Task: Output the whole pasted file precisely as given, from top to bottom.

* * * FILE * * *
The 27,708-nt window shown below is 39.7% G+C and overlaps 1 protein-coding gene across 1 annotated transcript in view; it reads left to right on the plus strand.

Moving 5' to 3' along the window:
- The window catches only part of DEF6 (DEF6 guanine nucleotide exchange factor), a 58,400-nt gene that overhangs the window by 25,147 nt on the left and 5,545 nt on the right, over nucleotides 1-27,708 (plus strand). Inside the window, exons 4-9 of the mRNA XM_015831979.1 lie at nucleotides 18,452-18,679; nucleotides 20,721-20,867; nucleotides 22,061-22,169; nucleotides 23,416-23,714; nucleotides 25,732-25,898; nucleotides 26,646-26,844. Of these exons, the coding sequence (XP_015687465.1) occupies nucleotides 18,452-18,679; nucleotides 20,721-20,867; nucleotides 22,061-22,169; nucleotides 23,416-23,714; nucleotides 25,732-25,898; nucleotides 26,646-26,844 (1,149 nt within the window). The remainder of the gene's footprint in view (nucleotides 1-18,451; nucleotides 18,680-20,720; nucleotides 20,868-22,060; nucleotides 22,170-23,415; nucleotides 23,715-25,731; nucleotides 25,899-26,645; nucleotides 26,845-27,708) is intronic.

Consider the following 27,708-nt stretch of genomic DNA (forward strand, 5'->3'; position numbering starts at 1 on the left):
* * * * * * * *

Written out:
The 27,708-nt window shown below is 39.7% G+C and overlaps 1 protein-coding gene across 1 annotated transcript in view; it reads left to right on the plus strand.

Moving 5' to 3' along the window:
- The window catches only part of DEF6 (DEF6 guanine nucleotide exchange factor), a 58,400-nt gene that overhangs the window by 25,147 nt on the left and 5,545 nt on the right, over nucleotides 1-27,708 (plus strand). Inside the window, exons 4-9 of the mRNA XM_015831979.1 lie at nucleotides 18,452-18,679; nucleotides 20,721-20,867; nucleotides 22,061-22,169; nucleotides 23,416-23,714; nucleotides 25,732-25,898; nucleotides 26,646-26,844. Of these exons, the coding sequence (XP_015687465.1) occupies nucleotides 18,452-18,679; nucleotides 20,721-20,867; nucleotides 22,061-22,169; nucleotides 23,416-23,714; nucleotides 25,732-25,898; nucleotides 26,646-26,844 (1,149 nt within the window). The remainder of the gene's footprint in view (nucleotides 1-18,451; nucleotides 18,680-20,720; nucleotides 20,868-22,060; nucleotides 22,170-23,415; nucleotides 23,715-25,731; nucleotides 25,899-26,645; nucleotides 26,845-27,708) is intronic.

Consider the following 27,708-nt stretch of genomic DNA (forward strand, 5'->3'; position numbering starts at 1 on the left):